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New treatment for atrial fibrillation (AFib) proving safe and effective

Atrial fibrillation, also known as AFib, is the most common abnormal heart rhythm and increases in prevalence with age. It affects up to 5% of the population older than 69 years, and 8% of the population older than 80 years.

In the heart of a healthy person, electrical impulses are sent from a group of cells called the sinus node in the upper right chamber of the heart (atrium). The signal spreads to the upper left chamber, down between the two lower chambers (ventricles), and then to the lower chambers. This ‘spreading’ of the electrical impulse is what makes our heart beat normally so that blood can be pumped into the lungs and throughout the body.

In the case of AFib, the atria (both upper chambers of the heart) beat chaotically and irregularly, and are out of coordination with the two ventricles. This means that the heart is not adequately supplying oxygen-rich blood to the body.

Although AFib itself usually isn't life-threatening, it is a serious medical condition that sometimes requires emergency treatment and can lead to complications. It may lead to blood clots forming in the heart that may circulate to other organs. When this happens, a person has a five times higher risk of stroke, in addition to other serious conditions as such congestive heart failure.

Often, patients do not feel anything and so will not know that something is wrong. Other patients can experience such symptoms as dizziness, chest pain, shortness of breath, faintness or a recognizable fluttering in the chest. Risk factors include hypertension, obesity, sleep apnea, diabetes and lung disease. The cause can also be unknown, and called ‘lone AFIB’.

AFib can be brief and happen only occasionally or can be recurrent. This is called “Paroxysmal fibrillation.” This is unpredictable and can turn into the more serious “Persistent AFib,” where the heart cannot be returned to a normal rhythm without treatments that help control symptoms and prevent future complications.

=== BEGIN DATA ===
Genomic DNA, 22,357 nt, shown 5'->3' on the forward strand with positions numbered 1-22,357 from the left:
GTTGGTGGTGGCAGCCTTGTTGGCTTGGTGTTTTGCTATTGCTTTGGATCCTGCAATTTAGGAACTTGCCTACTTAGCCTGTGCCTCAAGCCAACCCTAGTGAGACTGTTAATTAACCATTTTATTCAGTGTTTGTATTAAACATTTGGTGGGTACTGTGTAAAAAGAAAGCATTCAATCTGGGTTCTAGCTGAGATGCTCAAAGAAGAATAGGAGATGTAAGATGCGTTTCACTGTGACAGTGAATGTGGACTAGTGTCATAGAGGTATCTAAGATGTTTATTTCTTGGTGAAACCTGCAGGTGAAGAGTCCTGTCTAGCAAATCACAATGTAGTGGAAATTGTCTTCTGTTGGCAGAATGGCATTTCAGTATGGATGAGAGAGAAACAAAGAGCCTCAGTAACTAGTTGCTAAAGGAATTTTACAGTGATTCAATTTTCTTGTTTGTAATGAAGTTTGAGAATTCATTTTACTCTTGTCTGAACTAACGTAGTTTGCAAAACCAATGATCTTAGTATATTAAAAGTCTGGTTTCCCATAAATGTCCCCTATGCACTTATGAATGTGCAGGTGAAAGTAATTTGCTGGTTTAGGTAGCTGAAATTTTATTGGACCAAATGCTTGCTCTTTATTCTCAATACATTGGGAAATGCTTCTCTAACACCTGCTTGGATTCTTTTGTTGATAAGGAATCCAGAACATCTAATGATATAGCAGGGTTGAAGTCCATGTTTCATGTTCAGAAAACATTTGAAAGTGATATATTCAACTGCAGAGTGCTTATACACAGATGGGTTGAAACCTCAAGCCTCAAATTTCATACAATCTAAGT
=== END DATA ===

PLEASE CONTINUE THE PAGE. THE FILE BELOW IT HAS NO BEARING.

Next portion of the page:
There are several tests used to diagnose AFib, including an electrocardiogram (EKG), and a monitor you can wear that records the heart rate and rhythm over 24 to 48 hours or even up to 4 weeks. If AFib is such that treatment is required, there are many different medications that can regulate or control the rhythm and rate of the heart, or that can prevent the formation of blood clots to avoid stroke and other complications.

While people can live a long time with AFib, finding the right treatment regimen for each individual patient can be challenging. Unfortunately, drug therapy fails in half of patients and further treatment using catheter ablation is required. One new ablation treatment proving to be safe and more effective than medication in clinical studies is catheter cryoablation. In fact, studies show that more than 70% of patients treated with catheter cryoablation were free from AFib after one year, compared to less than 10% of patients treated with medication.

Cryoablation is performed in an electrophysiology (EP) lab, such as we have at Beebe Healthcare, by an experienced electrophysiologist, which is a cardiologist specializing in treating all types of heart rhythm disorders. It is a minimally invasive procedure that allows the electrophysiologist to restore a normal heartbeat by using extreme cold (cryo) to destroy or damage abnormally firing tissue by freezing. The electrophysiologist inserts a balloon catheter into a blood vessel, usually in the upper leg, and then threads it though the body until it reaches the heart. Once the balloon is in the correct position, extremely cold energy is sent though the catheter to freeze the tissue.

In the EP lab at Beebe Healthcare, we use advanced technology called 3-D mapping that allows me to create an electro-anatomic map (real-time geometry) of the heart. The image is displayed on a monitor so that I can use it as a guide as I perform the procedure. I began performing catheter cyoablation this year at Beebe and it is already showing very good results and offers hope that we can help patients control this heart problem.

Firas El-Sabbagh, MD, is a cardiac electrophysiologist with offices in Millsboro and Lewes and Medical Director of Electrophysiology Services at Beebe Healthcare.